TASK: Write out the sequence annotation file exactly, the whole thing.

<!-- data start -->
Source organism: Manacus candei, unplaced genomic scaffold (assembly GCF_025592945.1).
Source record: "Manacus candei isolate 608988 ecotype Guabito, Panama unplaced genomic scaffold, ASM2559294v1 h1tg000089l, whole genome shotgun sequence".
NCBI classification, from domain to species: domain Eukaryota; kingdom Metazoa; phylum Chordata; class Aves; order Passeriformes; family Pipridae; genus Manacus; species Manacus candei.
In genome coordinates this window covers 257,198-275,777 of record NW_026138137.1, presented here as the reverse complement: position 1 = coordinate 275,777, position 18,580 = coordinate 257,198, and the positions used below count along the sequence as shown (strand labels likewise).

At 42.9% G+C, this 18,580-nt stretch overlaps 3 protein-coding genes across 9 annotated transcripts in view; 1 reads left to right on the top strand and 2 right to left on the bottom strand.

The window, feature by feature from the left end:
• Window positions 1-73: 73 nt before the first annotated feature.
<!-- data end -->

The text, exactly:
Source organism: Manacus candei, unplaced genomic scaffold (assembly GCF_025592945.1).
Source record: "Manacus candei isolate 608988 ecotype Guabito, Panama unplaced genomic scaffold, ASM2559294v1 h1tg000089l, whole genome shotgun sequence".
NCBI classification, from domain to species: domain Eukaryota; kingdom Metazoa; phylum Chordata; class Aves; order Passeriformes; family Pipridae; genus Manacus; species Manacus candei.
In genome coordinates this window covers 257,198-275,777 of record NW_026138137.1, presented here as the reverse complement: position 1 = coordinate 275,777, position 18,580 = coordinate 257,198, and the positions used below count along the sequence as shown (strand labels likewise).

At 42.9% G+C, this 18,580-nt stretch overlaps 3 protein-coding genes across 9 annotated transcripts in view; 1 reads left to right on the top strand and 2 right to left on the bottom strand.

The window, feature by feature from the left end:
• Window positions 1-73: 73 nt before the first annotated feature.